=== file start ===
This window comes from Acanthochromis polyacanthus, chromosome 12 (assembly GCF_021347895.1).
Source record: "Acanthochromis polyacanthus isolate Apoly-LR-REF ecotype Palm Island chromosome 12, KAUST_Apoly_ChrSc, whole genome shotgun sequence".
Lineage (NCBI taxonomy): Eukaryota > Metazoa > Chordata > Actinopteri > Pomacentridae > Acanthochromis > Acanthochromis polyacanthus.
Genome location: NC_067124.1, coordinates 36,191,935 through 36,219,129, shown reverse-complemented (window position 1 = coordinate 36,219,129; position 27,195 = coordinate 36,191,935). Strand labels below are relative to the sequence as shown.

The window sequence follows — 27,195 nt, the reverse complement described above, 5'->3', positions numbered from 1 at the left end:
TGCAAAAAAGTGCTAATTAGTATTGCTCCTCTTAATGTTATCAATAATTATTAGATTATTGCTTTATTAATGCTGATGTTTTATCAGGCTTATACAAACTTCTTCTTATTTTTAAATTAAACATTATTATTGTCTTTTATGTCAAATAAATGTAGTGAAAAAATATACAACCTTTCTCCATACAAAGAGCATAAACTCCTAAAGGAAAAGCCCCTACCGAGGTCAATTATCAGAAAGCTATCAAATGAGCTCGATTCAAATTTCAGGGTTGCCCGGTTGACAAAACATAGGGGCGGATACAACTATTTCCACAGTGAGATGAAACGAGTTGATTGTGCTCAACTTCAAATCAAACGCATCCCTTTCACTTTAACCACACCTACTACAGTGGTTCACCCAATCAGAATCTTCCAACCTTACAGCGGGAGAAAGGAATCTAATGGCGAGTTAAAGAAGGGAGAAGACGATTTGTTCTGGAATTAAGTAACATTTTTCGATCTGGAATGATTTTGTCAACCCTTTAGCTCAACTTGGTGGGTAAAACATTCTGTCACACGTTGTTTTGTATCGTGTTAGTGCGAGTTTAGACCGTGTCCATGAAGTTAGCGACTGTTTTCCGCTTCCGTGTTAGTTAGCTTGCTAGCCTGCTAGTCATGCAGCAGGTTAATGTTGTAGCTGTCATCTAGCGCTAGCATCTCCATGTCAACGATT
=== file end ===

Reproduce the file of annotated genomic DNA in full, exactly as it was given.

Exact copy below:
This window comes from Acanthochromis polyacanthus, chromosome 12 (assembly GCF_021347895.1).
Source record: "Acanthochromis polyacanthus isolate Apoly-LR-REF ecotype Palm Island chromosome 12, KAUST_Apoly_ChrSc, whole genome shotgun sequence".
Lineage (NCBI taxonomy): Eukaryota > Metazoa > Chordata > Actinopteri > Pomacentridae > Acanthochromis > Acanthochromis polyacanthus.
Genome location: NC_067124.1, coordinates 36,191,935 through 36,219,129, shown reverse-complemented (window position 1 = coordinate 36,219,129; position 27,195 = coordinate 36,191,935). Strand labels below are relative to the sequence as shown.

The window sequence follows — 27,195 nt, the reverse complement described above, 5'->3', positions numbered from 1 at the left end:
TGCAAAAAAGTGCTAATTAGTATTGCTCCTCTTAATGTTATCAATAATTATTAGATTATTGCTTTATTAATGCTGATGTTTTATCAGGCTTATACAAACTTCTTCTTATTTTTAAATTAAACATTATTATTGTCTTTTATGTCAAATAAATGTAGTGAAAAAATATACAACCTTTCTCCATACAAAGAGCATAAACTCCTAAAGGAAAAGCCCCTACCGAGGTCAATTATCAGAAAGCTATCAAATGAGCTCGATTCAAATTTCAGGGTTGCCCGGTTGACAAAACATAGGGGCGGATACAACTATTTCCACAGTGAGATGAAACGAGTTGATTGTGCTCAACTTCAAATCAAACGCATCCCTTTCACTTTAACCACACCTACTACAGTGGTTCACCCAATCAGAATCTTCCAACCTTACAGCGGGAGAAAGGAATCTAATGGCGAGTTAAAGAAGGGAGAAGACGATTTGTTCTGGAATTAAGTAACATTTTTCGATCTGGAATGATTTTGTCAACCCTTTAGCTCAACTTGGTGGGTAAAACATTCTGTCACACGTTGTTTTGTATCGTGTTAGTGCGAGTTTAGACCGTGTCCATGAAGTTAGCGACTGTTTTCCGCTTCCGTGTTAGTTAGCTTGCTAGCCTGCTAGTCATGCAGCAGGTTAATGTTGTAGCTGTCATCTAGCGCTAGCATCTCCATGTCAACGATT